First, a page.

Commentary | Opponents forget about Dallas Clark, but Tampa Bay Buccaneers count on him

adell@bradenton.comNovember 21, 2012 

TAMPA

Dallas Clark is quite content to have gotten lost in the hoopla surrounding the Tampa Bay Buccaneers' trifecta of impact newcomers.

If he can continue to run silent, run deep like he did in catching the game-winning, walk-off touchdown against the Carolina Panthers on Sunday, he will be satisfied to maintain his anonymity.

The tight end will never have to worry about being underappreciated.

Bucs quarterback Josh Freeman has shown his gratitude in the past five games, showering Clark with numerous passes that turned into 18 receptions for 174 yards and three touchdowns. Clark had nine catches in the first five games.

Clark is fine with all the attention going to Vincent Jackson, Lavonte David and Doug Martin, the Bucs' new set of terrific triplets. Clark is your prototypical cloak-and-dagger tight end. It's hard to find him, and, when you do, he has already stuck the knife in your heart.

When Bucs head coach Greg Schiano kicked former tight end Kellen Winslow and his surly attitude out of town and signed Clark as a free agent, some moaned.

Though Winslow was a headache, speculation ran rampant that Clark was past his prime, though he had put up great numbers catching passes from Peyton Manning with the Indianapolis Colts.

Even Clark had his doubts. But he also had patience, which is one of his strongest assets.

"You never know what is going to happen when you come into a new situation," Clark said. "You want to be a positive influence and do some things that will help the team. You work hard every day and hope good will happen."

This is turning into a better marriage than the Bucs had a right to expect. Clark learned a lot about turning fourth-quarter drives into mini-miracles with Manning,

and his veteran leadership is paying huge dividends, especially for some of the Bucs' emotionally fragile rookies.

The Bucs and Clark learned a lot about each other in Tampa Bay's winning drive against Carolina.

"We could've folded it in and said, 'All right, get ready for next week,' but the resiliency this team has is special," Clark said. "This team knows you never give up because you never know what can happen. The majority of games in the league come down to the last drive."

He even provided a little cushion for Martin, who sat dejected on the bench after fumbling an apparent touchdown into the end zone.

"Doug learned a valuable lesson," Clark said. "He was thinking he lost the game, but that's not the case. Even if we had lost it wasn't his fault. It is never one person's fault. That is a good thing for him as a rookie to learn. You need to understand that anything can happen in the NFL. There are so many variables involved."

Though he might have a lost step, Clark is still as savvy as ever. On his game-winning catch, the 33-year-old, 10-year veteran changed his route in midstream, causing Panthers linebacker Thomas Davis to fall down and leaving Clark wide open.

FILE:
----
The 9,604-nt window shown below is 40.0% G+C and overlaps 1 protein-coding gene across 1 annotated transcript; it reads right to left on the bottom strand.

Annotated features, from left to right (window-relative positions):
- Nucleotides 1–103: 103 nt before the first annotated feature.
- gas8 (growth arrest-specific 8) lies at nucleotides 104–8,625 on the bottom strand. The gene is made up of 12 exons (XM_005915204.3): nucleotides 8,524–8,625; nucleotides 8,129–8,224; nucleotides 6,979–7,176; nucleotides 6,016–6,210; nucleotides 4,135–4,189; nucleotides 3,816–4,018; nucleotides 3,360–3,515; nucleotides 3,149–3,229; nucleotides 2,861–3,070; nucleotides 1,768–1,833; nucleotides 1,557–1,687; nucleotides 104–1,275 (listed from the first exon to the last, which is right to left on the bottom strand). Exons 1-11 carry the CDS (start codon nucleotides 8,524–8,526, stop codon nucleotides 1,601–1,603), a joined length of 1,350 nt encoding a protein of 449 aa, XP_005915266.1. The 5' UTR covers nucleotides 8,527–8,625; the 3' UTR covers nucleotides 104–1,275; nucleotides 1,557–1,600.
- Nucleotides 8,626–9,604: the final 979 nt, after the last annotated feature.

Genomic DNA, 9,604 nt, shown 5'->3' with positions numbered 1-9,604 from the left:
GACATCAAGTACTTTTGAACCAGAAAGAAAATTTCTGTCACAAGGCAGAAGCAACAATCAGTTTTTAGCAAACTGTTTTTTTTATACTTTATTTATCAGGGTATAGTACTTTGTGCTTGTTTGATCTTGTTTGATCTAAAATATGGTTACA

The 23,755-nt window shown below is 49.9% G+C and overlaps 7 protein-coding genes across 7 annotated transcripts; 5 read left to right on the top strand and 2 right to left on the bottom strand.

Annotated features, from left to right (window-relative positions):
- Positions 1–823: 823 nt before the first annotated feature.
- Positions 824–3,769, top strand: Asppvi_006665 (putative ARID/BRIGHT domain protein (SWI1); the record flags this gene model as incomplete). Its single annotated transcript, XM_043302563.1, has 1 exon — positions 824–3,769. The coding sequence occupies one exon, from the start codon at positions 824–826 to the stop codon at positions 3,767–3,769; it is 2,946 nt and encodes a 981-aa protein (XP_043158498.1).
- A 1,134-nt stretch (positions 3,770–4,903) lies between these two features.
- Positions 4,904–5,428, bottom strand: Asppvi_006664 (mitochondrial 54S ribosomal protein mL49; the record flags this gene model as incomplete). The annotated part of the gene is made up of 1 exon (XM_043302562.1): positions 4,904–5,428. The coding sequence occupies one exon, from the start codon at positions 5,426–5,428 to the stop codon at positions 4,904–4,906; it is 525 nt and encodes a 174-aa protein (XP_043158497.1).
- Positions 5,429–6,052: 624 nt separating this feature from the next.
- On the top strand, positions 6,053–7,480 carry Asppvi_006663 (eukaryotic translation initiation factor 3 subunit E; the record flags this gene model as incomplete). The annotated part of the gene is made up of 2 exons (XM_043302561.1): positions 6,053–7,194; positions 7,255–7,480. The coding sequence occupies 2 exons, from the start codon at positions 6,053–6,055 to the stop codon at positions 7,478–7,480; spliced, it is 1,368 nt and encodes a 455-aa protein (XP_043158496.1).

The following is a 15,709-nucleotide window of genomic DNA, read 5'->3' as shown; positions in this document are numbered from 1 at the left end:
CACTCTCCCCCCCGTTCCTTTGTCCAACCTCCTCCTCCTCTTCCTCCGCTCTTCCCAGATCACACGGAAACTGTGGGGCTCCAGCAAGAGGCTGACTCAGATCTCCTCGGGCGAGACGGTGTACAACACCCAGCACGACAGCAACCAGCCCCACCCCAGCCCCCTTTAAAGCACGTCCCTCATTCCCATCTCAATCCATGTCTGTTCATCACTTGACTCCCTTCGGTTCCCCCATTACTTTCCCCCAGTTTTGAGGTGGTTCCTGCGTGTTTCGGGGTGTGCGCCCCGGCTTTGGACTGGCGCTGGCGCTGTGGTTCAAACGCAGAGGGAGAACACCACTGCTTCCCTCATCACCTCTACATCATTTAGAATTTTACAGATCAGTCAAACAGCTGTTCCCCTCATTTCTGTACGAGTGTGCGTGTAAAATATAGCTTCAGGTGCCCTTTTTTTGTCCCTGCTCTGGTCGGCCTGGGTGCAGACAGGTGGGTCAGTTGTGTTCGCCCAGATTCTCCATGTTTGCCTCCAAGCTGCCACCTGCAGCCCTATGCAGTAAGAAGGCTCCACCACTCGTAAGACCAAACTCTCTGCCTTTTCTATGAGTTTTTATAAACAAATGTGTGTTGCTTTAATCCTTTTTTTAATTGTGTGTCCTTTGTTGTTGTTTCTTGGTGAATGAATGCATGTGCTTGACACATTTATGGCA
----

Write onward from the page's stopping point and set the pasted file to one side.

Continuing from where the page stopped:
"It was awesome in that you rarely call a play and it happens exactly the way you drew it up," Clark said. "I ran that route (the same way) about four times and then all of a sudden I change. If was a perfect call by Coach Sully (Mike Sullivan). I didn't know he fell down. All I knew is that I got around him."

Clark is happy to be with Bucs and to be in the NFL. At 6-foot-3, 252 pounds, he was never of the Mike Ditka, macho-man mold and says if it wasn't for guys like Atlanta Falcons tight end Tony Gonzalez and the San Diego Chargers' Antonio Gates, he might have never been given a second look.

Great tight ends present problems for a defense. They are too big for defensive backs and too quick for linebackers and are adept blockers.

Clark's skill is catching passes.

"If it wasn't for them, I would've been out of a job in a hurry because I was horrible at blocking," Clark said. "It's nice that the game is finding a way to use a guy like me with my abilities because not many years ago it wasn't like that. A trend has been definitely taking place, and now everyone is looking for that receiving tight end. You've got to have a little sprinkle of everything. You've got to have toughness and some ability."

Clark flourished with Manning, breaking the Colts' single-season franchise receiving record by a tight end. He had his best year in 2009, when he caught 100 passes for 1,106 yards and 11 touchdowns.

It's nice to catch all those passes, but Clark will be the first to tell anyone it's still a blue-collar position.

"It's not all that glamorous out there catching the ball when you've got grown men trying to kill you. It's not all that it's cracked up," Clark said. "There are some fun things, and that is what I love about the game and being versatile. I would get a little bored if I just had to block. I like the variety and seeing the mismatches with the safety."

Alan Dell, Herald sports writer, can be reached at 941-745-7080, ext. 1221. Follow him on Twitter at @ADellSports.

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